When Justice Susan Owens got to know Bernard Veljacic through a statewide leadership program, she said she knew he would be a judge one day.
"Bernard, I learned, was drawn to public service like a moth to a flame," she said during Veljacic's investiture ceremony Friday.
His compassion and contributions toward helping indigent people in need of legal services were among the reasons Gov. Jay Inslee gave for appointing Veljacic in April as Clark County's 33rd Superior Court judge.
Veljacic, 42, of Vancouver is a former Clark County civil deputy prosecutor. He succeeds Judge Rich Melnick, who was appointed to serve as judge on the Division II Court of Appeals.
"I'm very grateful to have been able to make a living … here in Clark County, and I really look forward to continuing that public service."
Melnick gave Veljacic his oath of office Friday in a Clark County courtroom. There was standing room only. Superior Court and District Court judges, lawyers and Veljacic's friends and family were in attendance. Among them were Prosecuting Attorney Tony Golik and former Prosecuting Attorney Art Curtis, who hired Veljacic as a civil prosecutor and criminal prosecutor, respectively.
Veljacic said his immigrant grandparents, one set from Croatia and another from Mexico, and his parents inspired him to work hard and succeed despite his humble start in a rough neighborhood in East Los Angeles. His parents, Vivian and Walter Veljacic, attended Friday's ceremony. Vivian Veljacic and Bernard Veljacic's wife, Pamela, helped him put on his judge's robe as part of Friday's ceremony.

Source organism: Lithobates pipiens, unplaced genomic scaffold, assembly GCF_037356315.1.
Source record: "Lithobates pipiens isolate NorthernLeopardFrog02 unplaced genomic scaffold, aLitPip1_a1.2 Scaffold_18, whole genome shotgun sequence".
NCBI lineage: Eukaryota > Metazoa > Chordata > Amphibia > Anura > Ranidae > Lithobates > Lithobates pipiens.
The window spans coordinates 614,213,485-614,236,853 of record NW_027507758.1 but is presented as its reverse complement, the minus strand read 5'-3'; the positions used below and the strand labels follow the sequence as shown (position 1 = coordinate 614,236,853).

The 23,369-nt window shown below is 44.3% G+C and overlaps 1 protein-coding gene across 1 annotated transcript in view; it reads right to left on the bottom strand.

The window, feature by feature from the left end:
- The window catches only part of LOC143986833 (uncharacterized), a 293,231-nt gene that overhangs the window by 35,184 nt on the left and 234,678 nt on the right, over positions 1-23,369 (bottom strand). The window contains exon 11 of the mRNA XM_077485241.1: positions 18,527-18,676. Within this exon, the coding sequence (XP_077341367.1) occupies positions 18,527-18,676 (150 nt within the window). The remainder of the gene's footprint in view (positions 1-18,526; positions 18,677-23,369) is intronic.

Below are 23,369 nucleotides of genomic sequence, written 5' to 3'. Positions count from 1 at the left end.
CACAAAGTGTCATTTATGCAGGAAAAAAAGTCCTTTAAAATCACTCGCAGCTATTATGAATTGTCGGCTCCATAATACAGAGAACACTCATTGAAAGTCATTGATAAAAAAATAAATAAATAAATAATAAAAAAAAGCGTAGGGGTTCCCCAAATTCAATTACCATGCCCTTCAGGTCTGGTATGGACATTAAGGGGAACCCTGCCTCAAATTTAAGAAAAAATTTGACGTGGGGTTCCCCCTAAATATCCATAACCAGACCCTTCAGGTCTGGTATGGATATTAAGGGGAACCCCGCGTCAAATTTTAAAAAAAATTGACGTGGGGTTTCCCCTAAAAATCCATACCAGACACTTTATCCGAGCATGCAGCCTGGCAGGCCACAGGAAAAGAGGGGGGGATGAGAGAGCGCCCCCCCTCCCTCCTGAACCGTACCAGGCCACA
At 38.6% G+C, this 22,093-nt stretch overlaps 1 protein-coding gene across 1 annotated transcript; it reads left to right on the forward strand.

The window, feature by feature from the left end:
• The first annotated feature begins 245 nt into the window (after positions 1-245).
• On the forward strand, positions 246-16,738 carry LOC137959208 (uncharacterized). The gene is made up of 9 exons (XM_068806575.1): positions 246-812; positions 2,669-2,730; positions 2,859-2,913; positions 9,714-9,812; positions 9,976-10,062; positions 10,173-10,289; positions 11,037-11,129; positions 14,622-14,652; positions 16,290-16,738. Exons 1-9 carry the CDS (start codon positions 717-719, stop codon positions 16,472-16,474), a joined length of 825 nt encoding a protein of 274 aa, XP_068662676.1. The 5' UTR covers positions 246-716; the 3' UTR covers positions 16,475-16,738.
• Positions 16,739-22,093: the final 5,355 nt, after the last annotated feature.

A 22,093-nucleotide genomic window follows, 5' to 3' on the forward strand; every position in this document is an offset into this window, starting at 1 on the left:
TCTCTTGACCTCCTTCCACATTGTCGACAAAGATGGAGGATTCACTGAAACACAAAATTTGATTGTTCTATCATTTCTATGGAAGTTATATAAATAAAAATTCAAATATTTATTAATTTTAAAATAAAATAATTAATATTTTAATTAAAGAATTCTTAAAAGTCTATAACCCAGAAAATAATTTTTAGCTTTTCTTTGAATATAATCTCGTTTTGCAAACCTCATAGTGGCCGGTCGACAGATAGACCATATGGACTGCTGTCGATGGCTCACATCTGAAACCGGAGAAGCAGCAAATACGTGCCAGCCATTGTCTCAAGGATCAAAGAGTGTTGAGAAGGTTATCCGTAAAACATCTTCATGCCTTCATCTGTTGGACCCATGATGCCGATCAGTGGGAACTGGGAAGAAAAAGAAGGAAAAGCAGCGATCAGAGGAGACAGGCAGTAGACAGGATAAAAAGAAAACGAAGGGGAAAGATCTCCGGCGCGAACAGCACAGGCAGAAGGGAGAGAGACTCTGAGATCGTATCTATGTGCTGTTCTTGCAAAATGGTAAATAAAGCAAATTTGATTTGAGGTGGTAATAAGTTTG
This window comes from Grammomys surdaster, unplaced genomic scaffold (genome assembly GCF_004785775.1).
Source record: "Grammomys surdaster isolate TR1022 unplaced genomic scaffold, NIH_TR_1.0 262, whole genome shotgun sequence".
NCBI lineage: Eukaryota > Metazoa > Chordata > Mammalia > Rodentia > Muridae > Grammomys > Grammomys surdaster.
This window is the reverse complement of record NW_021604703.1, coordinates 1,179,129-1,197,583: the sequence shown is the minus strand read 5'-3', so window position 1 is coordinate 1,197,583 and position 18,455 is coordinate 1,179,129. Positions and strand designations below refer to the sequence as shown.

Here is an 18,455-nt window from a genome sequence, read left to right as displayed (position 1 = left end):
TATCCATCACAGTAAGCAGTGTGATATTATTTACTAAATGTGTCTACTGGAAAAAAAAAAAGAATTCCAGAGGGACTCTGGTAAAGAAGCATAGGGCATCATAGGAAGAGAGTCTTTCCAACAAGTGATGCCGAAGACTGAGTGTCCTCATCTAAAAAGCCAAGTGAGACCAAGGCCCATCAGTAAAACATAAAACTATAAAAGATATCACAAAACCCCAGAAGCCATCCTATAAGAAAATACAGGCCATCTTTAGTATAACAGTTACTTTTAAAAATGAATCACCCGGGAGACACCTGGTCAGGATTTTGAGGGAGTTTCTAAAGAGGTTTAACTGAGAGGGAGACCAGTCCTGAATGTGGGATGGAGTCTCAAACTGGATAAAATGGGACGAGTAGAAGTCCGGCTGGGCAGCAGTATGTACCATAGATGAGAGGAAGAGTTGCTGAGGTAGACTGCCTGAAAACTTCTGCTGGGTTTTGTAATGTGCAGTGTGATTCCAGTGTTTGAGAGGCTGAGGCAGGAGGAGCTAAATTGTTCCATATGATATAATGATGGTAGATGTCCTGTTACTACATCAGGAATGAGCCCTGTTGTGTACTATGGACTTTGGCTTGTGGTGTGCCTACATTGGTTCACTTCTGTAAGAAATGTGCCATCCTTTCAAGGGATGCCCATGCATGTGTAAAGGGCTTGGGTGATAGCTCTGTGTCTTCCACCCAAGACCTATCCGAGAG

His grandmother told him "don't let anybody tell you (that) you can't do something. You can do anything you want to."
"She told me over and over, and eventually, I believed her," he said.
Veljacic earned his bachelor's degree in political science at Whittier College in 1994, when he also met his wife, Pamela.
After graduation, he decided he wanted to attend law school.
"He was watching a movie one day called 'Singles' about Seattle's grunge scene and thought 'That's cool. I guess I'll go there,'" Superior Court Judge James Rulli quipped Friday. Rulli has been Veljacic's mentor for several years.
Veljacic earned his law degree from Seattle University. His first job was at a workers compensation firm. He and a friend then founded the Union Gospel Mission Legal Services Clinic (now Open Door Legal Services) in downtown Seattle. The clinic serves indigent people in need of legal help.
"They had a vision," Rulli said. "They wanted to do that."
In the Prosecuting Attorney's Office, Veljacic first worked in Drug Court, where he spent time with Rulli.
He earned the nickname of "Cookie" because he would eat his share of cookies, which Rulli's wife baked for Drug Court defendants.
Veljacic also has served on the Clark County Diversity Advisory Committee and was a member of the Washington State Bar Association's Character and Fitness Board, which makes decisions on whether bar applicants would be ethical and capable lawyers.
He begins work on the Superior Court bench on Monday, where he'll be handling primarily family law cases, Rulli said.
Veljacic was selected out of a pool of five applicants to serve in Superior Court Position 5. He will need to seek election in November to the last two years of Melnick's four-year term. One of the other Position 5 applicants, attorney Bob Vukanovich, announced Thursday that he plans to run against Veljacic.
The county has 10 Superior Court judge positions. Superior courts are the highest state trial courts, hearing felony and larger civil matters. Superior court judges are paid $151,809 per year, plus benefits.